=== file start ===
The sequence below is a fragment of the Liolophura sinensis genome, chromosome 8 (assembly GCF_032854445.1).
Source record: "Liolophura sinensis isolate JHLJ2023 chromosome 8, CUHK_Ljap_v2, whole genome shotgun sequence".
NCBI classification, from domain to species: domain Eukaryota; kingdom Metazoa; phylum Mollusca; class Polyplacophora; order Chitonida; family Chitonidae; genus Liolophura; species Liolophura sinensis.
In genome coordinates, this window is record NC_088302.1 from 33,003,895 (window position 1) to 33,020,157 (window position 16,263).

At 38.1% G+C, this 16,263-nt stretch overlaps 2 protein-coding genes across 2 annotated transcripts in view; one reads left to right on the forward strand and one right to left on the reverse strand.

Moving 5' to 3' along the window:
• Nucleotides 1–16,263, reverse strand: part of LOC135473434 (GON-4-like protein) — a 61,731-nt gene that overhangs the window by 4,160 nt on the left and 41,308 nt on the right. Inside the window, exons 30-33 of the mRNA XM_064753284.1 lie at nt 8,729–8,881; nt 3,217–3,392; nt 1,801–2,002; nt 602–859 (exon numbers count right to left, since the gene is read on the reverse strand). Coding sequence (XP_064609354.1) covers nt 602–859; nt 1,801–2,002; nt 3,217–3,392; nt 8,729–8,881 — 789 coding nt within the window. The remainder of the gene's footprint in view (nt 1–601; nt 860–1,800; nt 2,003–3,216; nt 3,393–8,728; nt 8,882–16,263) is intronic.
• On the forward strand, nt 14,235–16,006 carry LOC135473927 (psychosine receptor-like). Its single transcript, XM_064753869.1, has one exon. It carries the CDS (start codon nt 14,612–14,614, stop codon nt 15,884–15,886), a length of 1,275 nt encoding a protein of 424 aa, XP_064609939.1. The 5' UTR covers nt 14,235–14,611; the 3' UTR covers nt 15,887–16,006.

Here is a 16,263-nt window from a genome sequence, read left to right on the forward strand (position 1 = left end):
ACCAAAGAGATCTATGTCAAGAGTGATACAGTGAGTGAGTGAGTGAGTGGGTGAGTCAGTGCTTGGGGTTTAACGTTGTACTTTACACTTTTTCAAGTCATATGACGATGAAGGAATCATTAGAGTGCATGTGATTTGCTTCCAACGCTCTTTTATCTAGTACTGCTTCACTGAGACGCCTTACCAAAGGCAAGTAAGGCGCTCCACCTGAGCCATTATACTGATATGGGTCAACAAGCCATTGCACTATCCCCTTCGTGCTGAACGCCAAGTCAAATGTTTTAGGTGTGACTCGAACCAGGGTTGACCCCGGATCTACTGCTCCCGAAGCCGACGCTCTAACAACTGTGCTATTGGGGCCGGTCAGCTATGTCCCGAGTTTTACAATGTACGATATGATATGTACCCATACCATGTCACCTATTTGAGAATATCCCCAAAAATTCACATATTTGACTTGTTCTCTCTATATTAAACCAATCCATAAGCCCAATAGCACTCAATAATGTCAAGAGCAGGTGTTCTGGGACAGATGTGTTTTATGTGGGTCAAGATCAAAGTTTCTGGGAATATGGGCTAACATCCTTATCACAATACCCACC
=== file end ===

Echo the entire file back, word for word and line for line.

The sequence below is a fragment of the Liolophura sinensis genome, chromosome 8 (assembly GCF_032854445.1).
Source record: "Liolophura sinensis isolate JHLJ2023 chromosome 8, CUHK_Ljap_v2, whole genome shotgun sequence".
NCBI classification, from domain to species: domain Eukaryota; kingdom Metazoa; phylum Mollusca; class Polyplacophora; order Chitonida; family Chitonidae; genus Liolophura; species Liolophura sinensis.
In genome coordinates, this window is record NC_088302.1 from 33,003,895 (window position 1) to 33,020,157 (window position 16,263).

At 38.1% G+C, this 16,263-nt stretch overlaps 2 protein-coding genes across 2 annotated transcripts in view; one reads left to right on the forward strand and one right to left on the reverse strand.

Moving 5' to 3' along the window:
• Nucleotides 1–16,263, reverse strand: part of LOC135473434 (GON-4-like protein) — a 61,731-nt gene that overhangs the window by 4,160 nt on the left and 41,308 nt on the right. Inside the window, exons 30-33 of the mRNA XM_064753284.1 lie at nt 8,729–8,881; nt 3,217–3,392; nt 1,801–2,002; nt 602–859 (exon numbers count right to left, since the gene is read on the reverse strand). Coding sequence (XP_064609354.1) covers nt 602–859; nt 1,801–2,002; nt 3,217–3,392; nt 8,729–8,881 — 789 coding nt within the window. The remainder of the gene's footprint in view (nt 1–601; nt 860–1,800; nt 2,003–3,216; nt 3,393–8,728; nt 8,882–16,263) is intronic.
• On the forward strand, nt 14,235–16,006 carry LOC135473927 (psychosine receptor-like). Its single transcript, XM_064753869.1, has one exon. It carries the CDS (start codon nt 14,612–14,614, stop codon nt 15,884–15,886), a length of 1,275 nt encoding a protein of 424 aa, XP_064609939.1. The 5' UTR covers nt 14,235–14,611; the 3' UTR covers nt 15,887–16,006.

Here is a 16,263-nt window from a genome sequence, read left to right on the forward strand (position 1 = left end):
ACCAAAGAGATCTATGTCAAGAGTGATACAGTGAGTGAGTGAGTGAGTGGGTGAGTCAGTGCTTGGGGTTTAACGTTGTACTTTACACTTTTTCAAGTCATATGACGATGAAGGAATCATTAGAGTGCATGTGATTTGCTTCCAACGCTCTTTTATCTAGTACTGCTTCACTGAGACGCCTTACCAAAGGCAAGTAAGGCGCTCCACCTGAGCCATTATACTGATATGGGTCAACAAGCCATTGCACTATCCCCTTCGTGCTGAACGCCAAGTCAAATGTTTTAGGTGTGACTCGAACCAGGGTTGACCCCGGATCTACTGCTCCCGAAGCCGACGCTCTAACAACTGTGCTATTGGGGCCGGTCAGCTATGTCCCGAGTTTTACAATGTACGATATGATATGTACCCATACCATGTCACCTATTTGAGAATATCCCCAAAAATTCACATATTTGACTTGTTCTCTCTATATTAAACCAATCCATAAGCCCAATAGCACTCAATAATGTCAAGAGCAGGTGTTCTGGGACAGATGTGTTTTATGTGGGTCAAGATCAAAGTTTCTGGGAATATGGGCTAACATCCTTATCACAATACCCACC